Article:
In season 4, episode 2 of the current #IMMOOC running, Angela Watson stressed the importance of not trying to come up with some beautiful, perfect lesson every day:
“[There’s] this self-imposed pressure to reinvent the wheel. It goes back to the notion that ‘kids these days have a short attention span, and they’re so different so they need all these different things, so therefore I need to have the most exciting lesson in the world.’ I can’t possibly do the same thing with them twice or else they’ll be bored and they won’t pay attention. One of the best things we can do as teachers is to develop this core group of activities that are open-ended and naturally differentiated that you can plug into your lessons over and over. So instead of constantly trying to find something new, have a tried-and-true repertoire of maybe 5-6 things as a new teacher, and slowly you add to that over time. Things that kids really enjoy and learn from.”
When I listened to this, it was an instant “aha moment” both as a teacher and as a parent. Sometimes I think Pinterest has warped our views of success to make us think that if there aren’t rainbow sparkles emitting from our pursuits as teachers and parents every day, we’re doing it wrong.
Instead, we can think of what works, and then how we can make that more accessible to kids. And, best of all, we can invite kids in on the discussion every step of the way.
As a teacher example, when I reflect on that repertoire of 5-6 activities that usually worked really well, I think of visible learning. Protocols like:
- Chalk Talk
- Cycle of Inquiry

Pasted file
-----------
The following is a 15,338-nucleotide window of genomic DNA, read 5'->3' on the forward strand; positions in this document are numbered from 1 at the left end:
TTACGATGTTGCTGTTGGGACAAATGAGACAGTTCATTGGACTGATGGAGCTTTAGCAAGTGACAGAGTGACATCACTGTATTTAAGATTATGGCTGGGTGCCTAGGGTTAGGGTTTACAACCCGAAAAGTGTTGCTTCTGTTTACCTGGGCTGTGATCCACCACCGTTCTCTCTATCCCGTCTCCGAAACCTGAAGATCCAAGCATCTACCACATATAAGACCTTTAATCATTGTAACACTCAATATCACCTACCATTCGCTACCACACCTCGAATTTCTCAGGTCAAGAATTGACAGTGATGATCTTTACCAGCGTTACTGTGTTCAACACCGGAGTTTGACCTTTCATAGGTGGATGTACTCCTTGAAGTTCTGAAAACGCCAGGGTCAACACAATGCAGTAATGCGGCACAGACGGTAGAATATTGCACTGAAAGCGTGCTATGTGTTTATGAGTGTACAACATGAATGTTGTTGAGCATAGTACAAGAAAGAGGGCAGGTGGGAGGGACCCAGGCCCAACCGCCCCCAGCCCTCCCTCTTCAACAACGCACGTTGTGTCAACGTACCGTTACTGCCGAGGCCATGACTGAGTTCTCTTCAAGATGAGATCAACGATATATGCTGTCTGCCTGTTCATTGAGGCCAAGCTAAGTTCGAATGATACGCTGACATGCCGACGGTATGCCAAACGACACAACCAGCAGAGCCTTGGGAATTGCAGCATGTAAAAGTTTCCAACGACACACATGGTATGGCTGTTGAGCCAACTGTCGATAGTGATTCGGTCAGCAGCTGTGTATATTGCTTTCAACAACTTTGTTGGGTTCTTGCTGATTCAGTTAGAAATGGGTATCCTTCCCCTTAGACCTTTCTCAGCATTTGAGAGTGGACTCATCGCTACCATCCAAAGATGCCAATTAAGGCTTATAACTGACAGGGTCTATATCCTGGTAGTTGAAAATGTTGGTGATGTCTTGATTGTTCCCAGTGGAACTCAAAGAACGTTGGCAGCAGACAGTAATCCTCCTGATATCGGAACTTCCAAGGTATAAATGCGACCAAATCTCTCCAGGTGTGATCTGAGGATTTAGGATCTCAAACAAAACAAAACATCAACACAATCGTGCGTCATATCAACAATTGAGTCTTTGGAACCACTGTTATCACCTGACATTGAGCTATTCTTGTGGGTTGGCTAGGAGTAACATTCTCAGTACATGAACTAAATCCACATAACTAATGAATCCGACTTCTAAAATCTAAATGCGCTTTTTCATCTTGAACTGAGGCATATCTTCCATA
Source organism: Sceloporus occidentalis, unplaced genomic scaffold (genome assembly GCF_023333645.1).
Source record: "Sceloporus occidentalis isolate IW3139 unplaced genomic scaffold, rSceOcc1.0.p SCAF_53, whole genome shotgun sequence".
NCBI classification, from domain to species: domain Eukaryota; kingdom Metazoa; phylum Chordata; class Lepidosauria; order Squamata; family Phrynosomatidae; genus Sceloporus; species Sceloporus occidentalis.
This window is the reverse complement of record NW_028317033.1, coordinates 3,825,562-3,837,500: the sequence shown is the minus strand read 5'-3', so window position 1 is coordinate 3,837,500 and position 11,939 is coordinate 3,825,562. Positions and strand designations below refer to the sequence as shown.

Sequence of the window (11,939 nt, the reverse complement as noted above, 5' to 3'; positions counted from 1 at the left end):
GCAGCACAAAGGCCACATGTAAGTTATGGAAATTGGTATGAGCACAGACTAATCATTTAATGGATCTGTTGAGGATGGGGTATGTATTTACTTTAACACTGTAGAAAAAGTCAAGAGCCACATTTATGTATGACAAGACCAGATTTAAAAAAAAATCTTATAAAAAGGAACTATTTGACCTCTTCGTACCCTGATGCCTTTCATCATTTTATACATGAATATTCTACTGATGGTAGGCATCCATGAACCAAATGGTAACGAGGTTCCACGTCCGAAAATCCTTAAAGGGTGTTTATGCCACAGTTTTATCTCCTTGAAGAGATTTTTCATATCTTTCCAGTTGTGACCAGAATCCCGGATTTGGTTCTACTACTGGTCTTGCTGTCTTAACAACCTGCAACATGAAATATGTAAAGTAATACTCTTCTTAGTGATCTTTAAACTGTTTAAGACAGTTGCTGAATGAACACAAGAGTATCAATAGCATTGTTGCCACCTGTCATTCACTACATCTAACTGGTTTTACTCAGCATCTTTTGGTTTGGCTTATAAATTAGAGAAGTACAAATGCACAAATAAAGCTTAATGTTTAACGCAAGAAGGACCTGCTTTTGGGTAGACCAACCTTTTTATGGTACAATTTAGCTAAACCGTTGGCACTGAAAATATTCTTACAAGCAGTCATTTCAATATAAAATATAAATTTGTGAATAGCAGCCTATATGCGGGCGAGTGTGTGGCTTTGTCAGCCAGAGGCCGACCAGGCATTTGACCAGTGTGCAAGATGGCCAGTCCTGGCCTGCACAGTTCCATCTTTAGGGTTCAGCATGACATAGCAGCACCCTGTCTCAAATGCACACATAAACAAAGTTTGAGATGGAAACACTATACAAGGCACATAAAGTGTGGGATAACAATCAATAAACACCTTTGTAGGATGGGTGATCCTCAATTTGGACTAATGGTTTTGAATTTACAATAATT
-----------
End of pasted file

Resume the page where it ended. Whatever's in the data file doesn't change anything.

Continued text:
- Compass Points
- Feedback Carousel
- I Used to Think…Now I Think…
Once we find protocols that seem to work well in generating quality thinking, sharing, and stretching, the next step is to make sure they are well known enough that when you invite students to help plan, they can easily pick out which ones would be appropriate for upcoming concepts/content. This might come in the form of putting up posters with a summary of what each one involves, or it might simply mean posting a list in your “planning corner” where students can be reminded that they are ready to be put to use.
When I think of my parenting 5-6 go-to’s for my small kids, I think of:
- Our sensory box (bin full of pinto beans)
- Kitchen play
- Read Alongs
- Outdoor play
Just as with the teacher items, the real magic happens when we let kids in on the planning, ensuring kids remember what activities are within reach. Ownership is shared, energy is multiplied, and fervor is rekindled. I’ve seen this happen when I’ve worked to set the environment so my kids can better plan their own daily activities.
You see, there’s just no need for us to come up with it all ourselves. Maybe those burnt-out feelings are just a good reminder that we can look to the kids we serve to find the very energy we’re looking for!
featured image: DeathToTheStockPhoto